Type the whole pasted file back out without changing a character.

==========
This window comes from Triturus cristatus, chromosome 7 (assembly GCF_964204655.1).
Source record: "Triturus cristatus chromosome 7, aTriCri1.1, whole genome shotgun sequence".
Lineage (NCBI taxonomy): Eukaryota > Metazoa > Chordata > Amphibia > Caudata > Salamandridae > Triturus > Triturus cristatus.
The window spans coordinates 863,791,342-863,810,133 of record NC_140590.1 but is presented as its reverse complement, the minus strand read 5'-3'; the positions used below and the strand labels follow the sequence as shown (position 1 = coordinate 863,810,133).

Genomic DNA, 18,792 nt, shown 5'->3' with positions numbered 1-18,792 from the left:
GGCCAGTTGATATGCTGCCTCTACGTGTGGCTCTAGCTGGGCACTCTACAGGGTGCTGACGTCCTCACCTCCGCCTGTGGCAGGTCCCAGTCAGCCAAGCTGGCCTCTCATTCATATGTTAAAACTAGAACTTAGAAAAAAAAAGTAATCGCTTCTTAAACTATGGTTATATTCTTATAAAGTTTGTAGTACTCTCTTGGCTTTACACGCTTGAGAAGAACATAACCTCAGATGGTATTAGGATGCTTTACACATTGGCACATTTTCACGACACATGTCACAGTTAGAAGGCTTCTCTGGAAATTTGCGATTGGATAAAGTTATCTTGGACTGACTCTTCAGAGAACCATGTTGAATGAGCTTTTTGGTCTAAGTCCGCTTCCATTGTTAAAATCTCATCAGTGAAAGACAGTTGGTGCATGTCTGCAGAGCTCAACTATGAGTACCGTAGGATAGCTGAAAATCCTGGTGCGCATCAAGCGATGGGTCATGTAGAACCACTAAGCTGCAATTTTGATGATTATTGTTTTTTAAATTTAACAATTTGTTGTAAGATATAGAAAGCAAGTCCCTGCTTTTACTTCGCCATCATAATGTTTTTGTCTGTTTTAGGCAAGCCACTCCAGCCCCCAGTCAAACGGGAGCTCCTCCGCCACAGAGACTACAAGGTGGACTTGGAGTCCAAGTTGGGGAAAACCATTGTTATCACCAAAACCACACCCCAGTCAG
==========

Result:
This window comes from Triturus cristatus, chromosome 7 (assembly GCF_964204655.1).
Source record: "Triturus cristatus chromosome 7, aTriCri1.1, whole genome shotgun sequence".
Lineage (NCBI taxonomy): Eukaryota > Metazoa > Chordata > Amphibia > Caudata > Salamandridae > Triturus > Triturus cristatus.
The window spans coordinates 863,791,342-863,810,133 of record NC_140590.1 but is presented as its reverse complement, the minus strand read 5'-3'; the positions used below and the strand labels follow the sequence as shown (position 1 = coordinate 863,810,133).

Genomic DNA, 18,792 nt, shown 5'->3' with positions numbered 1-18,792 from the left:
GGCCAGTTGATATGCTGCCTCTACGTGTGGCTCTAGCTGGGCACTCTACAGGGTGCTGACGTCCTCACCTCCGCCTGTGGCAGGTCCCAGTCAGCCAAGCTGGCCTCTCATTCATATGTTAAAACTAGAACTTAGAAAAAAAAAGTAATCGCTTCTTAAACTATGGTTATATTCTTATAAAGTTTGTAGTACTCTCTTGGCTTTACACGCTTGAGAAGAACATAACCTCAGATGGTATTAGGATGCTTTACACATTGGCACATTTTCACGACACATGTCACAGTTAGAAGGCTTCTCTGGAAATTTGCGATTGGATAAAGTTATCTTGGACTGACTCTTCAGAGAACCATGTTGAATGAGCTTTTTGGTCTAAGTCCGCTTCCATTGTTAAAATCTCATCAGTGAAAGACAGTTGGTGCATGTCTGCAGAGCTCAACTATGAGTACCGTAGGATAGCTGAAAATCCTGGTGCGCATCAAGCGATGGGTCATGTAGAACCACTAAGCTGCAATTTTGATGATTATTGTTTTTTAAATTTAACAATTTGTTGTAAGATATAGAAAGCAAGTCCCTGCTTTTACTTCGCCATCATAATGTTTTTGTCTGTTTTAGGCAAGCCACTCCAGCCCCCAGTCAAACGGGAGCTCCTCCGCCACAGAGACTACAAGGTGGACTTGGAGTCCAAGTTGGGGAAAACCATTGTTATCACCAAAACCACACCCCAGTCAG